A clear trend is emerging in the thinking around the best way to manage our economy. It is unashamedly mercantilist. In response to the question, “How do we accelerate domestic economic growth?”, the Jonathan administration conflates two ordinarily separate lines of thought on the issues facing the economy, confusing an autarkic, self-sufficient policy as substitute for one that drives aggressive growth rates. Whereas the one involves picking industrial winners and erecting barriers to guard them against predatory foreign imports, the other is concerned with freeing commercial activities within our borders, and between this economy and the rest of the world.
Mercantilism failed in the 19th and 20th centuries, because it is erected on lets (high tariff and non-tariff barriers) that impose higher costs on economic actors, and in consequence distorts the resource allocation mechanism in ways that the market would not ordinarily support. In this (the 21st) century, where ideas are at a premium, information and communication technology is the new infrastructure of choice, and on account of all of which, the rest of the world is a mouse click away from my backyard, the mercantilist mindset’s chances of further failure is all but assured.
Thus persuaded, I have agonised over successive economic initiatives of the central government. What could the driving arguments be? Last week, came some clarity. Obviously disturbed by Nigeria’s relatively low non-oil export earnings, and having assured itself that the tanning of hides and skins, and subsequent export of leather products could contribute to boosting export earnings, the central government is mulling a ban on the consumption of cowhide (“ponmo”) – a culinary treat in some parts of the country.
I should enter two caveats at this point. I relish “ponmo” as part of my meal. If nothing else, it is a useful source of dietary fibre. Thus, I would accept a ban on this ingredient of my diet on two conditions only. First, that new research has found adverse health implications from its consumption. As indeed, the conversation around consuming “bush meat” has moved from conservation of our biodiversity, to prophylactic angst. Second, that worry with elevated noise levels demand that the crunchy sounds associated with masticating certain varieties of this delicacy be reduced. Otherwise, the choice to eat or to refrain from eating “ponmo” must be one that is left to me and other diners.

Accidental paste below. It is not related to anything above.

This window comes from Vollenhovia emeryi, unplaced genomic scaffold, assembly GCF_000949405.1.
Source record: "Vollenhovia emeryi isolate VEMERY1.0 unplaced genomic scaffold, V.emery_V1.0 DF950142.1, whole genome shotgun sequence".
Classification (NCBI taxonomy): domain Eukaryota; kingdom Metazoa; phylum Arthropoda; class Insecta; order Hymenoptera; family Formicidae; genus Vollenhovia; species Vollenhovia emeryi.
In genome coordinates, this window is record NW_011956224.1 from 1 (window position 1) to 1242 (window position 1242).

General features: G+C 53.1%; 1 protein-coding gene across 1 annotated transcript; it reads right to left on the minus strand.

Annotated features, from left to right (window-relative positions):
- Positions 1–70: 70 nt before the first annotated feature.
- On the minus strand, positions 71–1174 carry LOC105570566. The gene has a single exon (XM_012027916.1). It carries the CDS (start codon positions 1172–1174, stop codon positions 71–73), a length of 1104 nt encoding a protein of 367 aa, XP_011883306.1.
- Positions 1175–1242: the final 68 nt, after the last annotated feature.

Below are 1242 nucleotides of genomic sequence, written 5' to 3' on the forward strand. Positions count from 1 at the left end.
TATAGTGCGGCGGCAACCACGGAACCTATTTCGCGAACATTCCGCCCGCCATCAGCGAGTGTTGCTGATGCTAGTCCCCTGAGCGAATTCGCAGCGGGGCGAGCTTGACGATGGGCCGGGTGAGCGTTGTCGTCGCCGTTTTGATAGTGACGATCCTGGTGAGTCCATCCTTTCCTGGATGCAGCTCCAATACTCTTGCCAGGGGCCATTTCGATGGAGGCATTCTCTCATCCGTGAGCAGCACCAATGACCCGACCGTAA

Obviously, then, the interventionist impulses that underpin the new mercantilist bent of economic policy making are threatening of personal freedoms, to the extent that they curtail choice. Worse is that they betray less than an abecedarian understanding of economics. Why for instance does cowhide find their way on to dining tables rather than the export markets? It is counter-intuitive that a Nigerian businessperson would disavow the possibility of dollar earnings for the small naira denominations with which “ponmo” is paid for.
Is it instead the case that the quality of our leather (poor pastoral practices and non-existent animal husbandry) make them suitable only for the dinner plate? Is there a chance that quality control stands in our local tanneries cannot produce leather of the quality that shoe manufacturers and carmakers want? Moreover, how competitive are our processes? This latter question is both about the costs of getting products from the input end to export destinations, as it is about the bureaucracy that describes the different procedures around this.
These questions advert attention to the pressing need for the design of a new round of useful reforms to the economy. If we were to think this through from first principles, successful reform would eschew the caprices of government apparatchiks, no matter how nattily attired, irrespective of erudition, or education. What should matter is our understanding of the incentives that the markets respond to. The task would then be to structure incentives that drive our intended goals.
From my vantage, new and improved infrastructure would be an obvious starting point. Most times, when we discuss infrastructure, better public transport, electricity supply, and social ones (the criminal enforcement system) are to the fore and centre. However, with 67.4 million internet subscribers in the country as at June 2014, access, download speed, and cost-per-gigabyte of internet use have become equally central to our conversations, our lived experiences, and the way we do business. If the mobile phone had as much an impact on output growth as was evidenced in the 10 years since 2001, one can only imagine what universal broadband access could do for this economy.
Expectedly, supported by the changes in ICT deployment and use, we have seen services account for a growing share of domestic economic activity. Labour force participation would now increase, not so much through the traditional channel of workers migrating from our villages to manufacturing work in urban centres. But, instead, through new vacancies in the services sector. Work in the latter sector is a lot more flexible, so labour laws would have to be re-defined in aid of newer work practices. No less important, work in the services sector requires a new (more sophisticated, at least, relative to manufacturing’s drudgery) skill set. Of course, we then need to invest in educating the new worker.
All of these, with some hope, and plenty of prayers, should occur within a free market, where price signals and consumer choices (and not ministerial caprices) drive supply responses.